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Obtaining Child Support for a Disabled Child

Father with his son in wheelchair at park

Parents have the legal obligation to provide financial support for their children until they reach the age of majority. In Illinois, that age is typically 18. When a child is disabled, however, one or both parents may be required to continue financial support under certain circumstances.

Father with his son in wheelchair at park

Under the Illinois Marriage and Dissolution of Marriage Act (IMDMA), when a child is mentally or physically disabled and unable to financially support himself/ herself after reaching the age of majority, the courts may order that financial support is provided indefinitely. Disability is defined as a physical or mental impairment that significantly limits a major life activity. While application for extended financial support may be made before or after the disabled child reaches the age of majority, the disability in question must have been present when the child was still eligible for child support.

Funds can be awarded from the property or income of the parent(s), or the estate of a deceased parent. In some situations, financial support may be paid to one of the parents. Money can also be paid to an acceptable trust that was established for the sole benefit of the adult child with a disability. When making awards for the extended financial support of a disabled non-minor, or deciding on a motion to terminate, decrease or otherwise modify an order for support, the courts will evaluate a number of factors including:

  • The present income and financial resources of both parents and the future resources available for them to meet their own needs. This can even include savings for retirement.
  • The standard of living the disabled child would have likely experienced had the marriage remained intact.
  • The financial resources available to the child.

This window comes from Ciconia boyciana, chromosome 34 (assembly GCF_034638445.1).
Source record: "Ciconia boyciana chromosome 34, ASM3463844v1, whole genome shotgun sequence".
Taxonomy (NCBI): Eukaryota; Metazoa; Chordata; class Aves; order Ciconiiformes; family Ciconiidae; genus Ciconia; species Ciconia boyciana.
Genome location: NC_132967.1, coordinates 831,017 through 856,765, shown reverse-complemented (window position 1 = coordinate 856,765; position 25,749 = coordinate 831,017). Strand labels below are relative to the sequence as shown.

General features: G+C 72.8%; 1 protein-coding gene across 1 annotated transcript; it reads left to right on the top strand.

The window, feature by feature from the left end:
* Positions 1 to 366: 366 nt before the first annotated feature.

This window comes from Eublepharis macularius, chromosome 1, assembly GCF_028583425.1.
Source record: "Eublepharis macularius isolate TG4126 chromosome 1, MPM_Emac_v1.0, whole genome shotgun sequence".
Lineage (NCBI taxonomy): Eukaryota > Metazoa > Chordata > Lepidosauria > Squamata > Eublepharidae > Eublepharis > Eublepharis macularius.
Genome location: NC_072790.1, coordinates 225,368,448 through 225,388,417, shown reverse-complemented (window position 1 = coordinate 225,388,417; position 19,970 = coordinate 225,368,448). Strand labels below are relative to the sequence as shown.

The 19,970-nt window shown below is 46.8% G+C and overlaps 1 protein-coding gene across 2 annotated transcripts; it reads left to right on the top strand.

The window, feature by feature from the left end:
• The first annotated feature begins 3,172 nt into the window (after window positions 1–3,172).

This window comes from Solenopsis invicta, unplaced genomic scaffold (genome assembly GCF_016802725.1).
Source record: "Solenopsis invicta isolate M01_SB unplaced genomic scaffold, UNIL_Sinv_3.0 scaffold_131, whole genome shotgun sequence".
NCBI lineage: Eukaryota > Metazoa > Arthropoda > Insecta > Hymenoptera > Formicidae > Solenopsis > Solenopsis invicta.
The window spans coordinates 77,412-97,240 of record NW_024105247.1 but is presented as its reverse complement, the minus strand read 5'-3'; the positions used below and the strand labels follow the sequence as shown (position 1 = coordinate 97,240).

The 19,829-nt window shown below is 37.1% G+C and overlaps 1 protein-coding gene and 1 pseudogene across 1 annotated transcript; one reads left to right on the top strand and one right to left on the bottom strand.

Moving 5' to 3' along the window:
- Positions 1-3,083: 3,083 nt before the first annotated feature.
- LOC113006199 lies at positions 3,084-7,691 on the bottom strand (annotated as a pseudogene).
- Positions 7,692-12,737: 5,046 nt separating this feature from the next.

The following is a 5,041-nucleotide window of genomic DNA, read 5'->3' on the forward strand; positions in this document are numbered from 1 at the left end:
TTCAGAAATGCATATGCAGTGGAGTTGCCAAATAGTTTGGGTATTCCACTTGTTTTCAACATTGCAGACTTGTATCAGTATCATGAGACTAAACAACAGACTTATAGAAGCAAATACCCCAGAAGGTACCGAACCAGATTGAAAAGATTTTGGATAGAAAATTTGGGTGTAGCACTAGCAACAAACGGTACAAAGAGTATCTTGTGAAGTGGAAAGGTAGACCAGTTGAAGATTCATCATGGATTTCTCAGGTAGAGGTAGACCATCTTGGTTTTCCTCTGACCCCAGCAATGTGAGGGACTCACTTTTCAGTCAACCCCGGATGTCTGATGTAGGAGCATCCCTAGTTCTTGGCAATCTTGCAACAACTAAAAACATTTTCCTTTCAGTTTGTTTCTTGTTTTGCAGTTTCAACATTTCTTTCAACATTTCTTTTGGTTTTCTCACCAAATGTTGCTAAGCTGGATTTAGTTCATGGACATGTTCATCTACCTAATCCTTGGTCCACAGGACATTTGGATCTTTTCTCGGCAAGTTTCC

• Other resources being provided to the child or for the benefit of the disabled non-minor. Examples of these types of resources include home based support services as provided under the Home-Based Support Services Law for Mentally Disabled Adults, Supplemental Security Income (SSI), and any other local, state or federal resources available to the disabled child.

The Burden of Proof

In order to successfully achieve extended financial support for a disabled non-minor, a child support lawyer must prove to the courts that a physical or mental disability exists, and that the disability prevents the child from being capable of self-support. Additionally, in the state of Illinois it must be established that the disability arose before the child reached the age of majority.

Uncontested divorce lawyer Denise Erlich is passionate about helping divorcing couples in the greater Chicagoland area transition to their new life as seamlessly as possible. Ms. Erlich patiently guides her clients through every step of the divorce process and provides clients with candid advice about their case and legal options, so they can make informed decisions about their future.

Years of Experience: More than 20 years
Illinois Registration Status: Active
Bar & Court Admissions: Illinois State Bar Association U.S. District Court, Northern District of Illinois
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